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For Jimmy Kimmel, Emmys are wrong place, wrong show

7:39 AM, Sep 24, 2012   |    comments
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Photo Gallery: Primetime Emmy Award nominations - PHOTOS
Jimmy Kimmel (Courtesy: Getty Images)

by Robert Bianco, USA TODAY

In the right time and place, Jimmy Kimmel can be a very funny man.

Unfortunately, last night was not the time -- and the Emmys were clearly not the place.

It's easy to see why the people behind ABC's Emmy broadcast Sunday turned to Kimmel, the current darling of the Hollywood crowd (as you can tell by how willing they were to play along in his taped bits) and the host of what has become the most entertaining of the late-night shows. But even had Kimmel been at this best -- and he wasn't -- the outsider act that works so well for him on his own show was out of place in a job that makes you, like it or not, the ultimate insider.

Anyone who watches his show no doubt entered the Emmys with high enough hopes to carry them through a good but not great opening monologue. But with each odd dismissive introduction of a presenter, with each strained bit, hope sank.

To be sure, the Emmys have seen much worse. (In case you'd forgotten the disaster that was the Year of the Five Reality Hosts, Kimmel reminded you in his opening taped skit.) The bar for award show hosts is set fairly low -- don't embarrass yourself, don't annoy us and get out of the way -- and Kimmel did manage to hurdle it.

But from a man this talented, we should expect more than a flat social media prank starring a disheveled Tracy Morgan or a spoof of in-memoriam salutes that served only to remind us that he had already done a borderline bad-taste joke about The Andy Griffith Show.

What you're left with once again is yet another awards show that seemed determined to convince us that its awards weren't worth winning. Why rush the winners through their speeches and then make us watch as they pose for pictures? Why make the nominated writers and directors answer insipid questions -- a game designed to tell us that their categories are too boring to matter, and a game Louis C.K., to his great credit, refused to play.

Sure, some of it worked. The Modern Family stunt with a bad-seed little Lily reinforced the cast's rights to Emmy dominance. Amy Poehler and Julia Louis-Dreyfus pretending to switch acceptance speeches was amusing, if a bit ungracious. And let's thank the crowd for sparing us the Queen for a Day applause during the in-memoriam segment -- and the director for getting the show in on time, though we'd be even more grateful if he'd done it by cutting out bits rather than cutting off winners.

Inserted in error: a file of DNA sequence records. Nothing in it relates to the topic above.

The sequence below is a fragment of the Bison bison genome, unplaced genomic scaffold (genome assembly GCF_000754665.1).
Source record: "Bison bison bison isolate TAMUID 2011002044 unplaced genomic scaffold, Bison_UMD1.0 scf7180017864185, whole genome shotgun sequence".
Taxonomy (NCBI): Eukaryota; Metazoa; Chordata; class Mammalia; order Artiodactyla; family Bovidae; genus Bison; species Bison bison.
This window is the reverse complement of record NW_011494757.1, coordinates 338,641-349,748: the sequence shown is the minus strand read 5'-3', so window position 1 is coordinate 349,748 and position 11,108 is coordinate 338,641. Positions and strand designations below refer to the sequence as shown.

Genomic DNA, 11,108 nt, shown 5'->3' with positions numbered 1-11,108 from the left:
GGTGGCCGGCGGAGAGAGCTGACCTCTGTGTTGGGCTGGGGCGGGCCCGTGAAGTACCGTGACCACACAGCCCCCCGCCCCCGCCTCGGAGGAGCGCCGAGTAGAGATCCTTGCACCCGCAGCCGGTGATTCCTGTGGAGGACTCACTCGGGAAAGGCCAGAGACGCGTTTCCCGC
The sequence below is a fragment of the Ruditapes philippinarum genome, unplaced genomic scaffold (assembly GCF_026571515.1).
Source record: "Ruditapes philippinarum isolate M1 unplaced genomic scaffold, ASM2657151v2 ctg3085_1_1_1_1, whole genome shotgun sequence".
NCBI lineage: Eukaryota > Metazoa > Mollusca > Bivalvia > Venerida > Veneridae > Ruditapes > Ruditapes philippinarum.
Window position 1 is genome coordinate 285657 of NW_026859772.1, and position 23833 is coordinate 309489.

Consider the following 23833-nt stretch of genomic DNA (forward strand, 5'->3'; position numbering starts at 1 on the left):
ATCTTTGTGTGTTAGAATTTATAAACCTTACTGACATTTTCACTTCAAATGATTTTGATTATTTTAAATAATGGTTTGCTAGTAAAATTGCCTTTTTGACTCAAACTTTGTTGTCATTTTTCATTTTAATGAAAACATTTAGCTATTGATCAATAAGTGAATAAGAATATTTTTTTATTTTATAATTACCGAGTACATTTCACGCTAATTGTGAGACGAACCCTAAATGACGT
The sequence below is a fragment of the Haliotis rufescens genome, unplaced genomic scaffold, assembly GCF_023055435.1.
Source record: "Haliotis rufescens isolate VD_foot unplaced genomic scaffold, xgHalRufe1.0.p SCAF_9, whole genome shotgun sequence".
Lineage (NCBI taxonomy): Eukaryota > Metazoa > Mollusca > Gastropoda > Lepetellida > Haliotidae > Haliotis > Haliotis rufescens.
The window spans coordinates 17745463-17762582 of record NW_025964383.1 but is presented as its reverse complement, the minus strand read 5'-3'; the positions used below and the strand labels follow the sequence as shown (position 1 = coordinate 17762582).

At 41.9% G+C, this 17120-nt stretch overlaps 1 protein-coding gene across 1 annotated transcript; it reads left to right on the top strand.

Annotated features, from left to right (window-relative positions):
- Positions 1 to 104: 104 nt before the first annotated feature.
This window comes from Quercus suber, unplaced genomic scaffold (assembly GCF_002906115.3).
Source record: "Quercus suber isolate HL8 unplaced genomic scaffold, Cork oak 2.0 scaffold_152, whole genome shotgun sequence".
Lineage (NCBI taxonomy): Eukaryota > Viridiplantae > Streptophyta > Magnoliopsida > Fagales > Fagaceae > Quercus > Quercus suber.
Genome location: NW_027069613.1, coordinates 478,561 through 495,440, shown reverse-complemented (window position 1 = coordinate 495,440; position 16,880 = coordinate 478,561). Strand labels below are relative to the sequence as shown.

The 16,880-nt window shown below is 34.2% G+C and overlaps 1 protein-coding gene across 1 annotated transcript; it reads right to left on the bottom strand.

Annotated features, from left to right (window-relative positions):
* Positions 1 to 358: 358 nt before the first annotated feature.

Still, too much of the broadcast smacked of a yearning-to-be-hip desperation, born out of some self-loathing desire to appeal to people who don't care about the Emmys. But they're not watching. They're never going to watch. You're just making the people who do watch feel stupid for watching.

The shame is, it was a fairly good year for the awards themselves. Yes, many of the wins were predictable -- Modern Family, Homeland, Damian Lewis, Claire Danes, Maggie Smith, Julie Bowen, The Amazing Race and Louis C.K. among them -- but they were predictable precisely because they were so well-deserved. What, should the voters pick lesser winners just so we'd be surprised?

And speaking of surprises, the night did produce one that will go down with Emmy's biggest: Jon Cryer's win for Two and a Half Men. Not that Cryer isn't a terrific actor, but a win for that show in this season really makes you think he was rewarded less for performing than for surviving.

Maybe he should be the next Emmy host. After all, a talent for survival may be the job's top requirement.

 

USA TODAY

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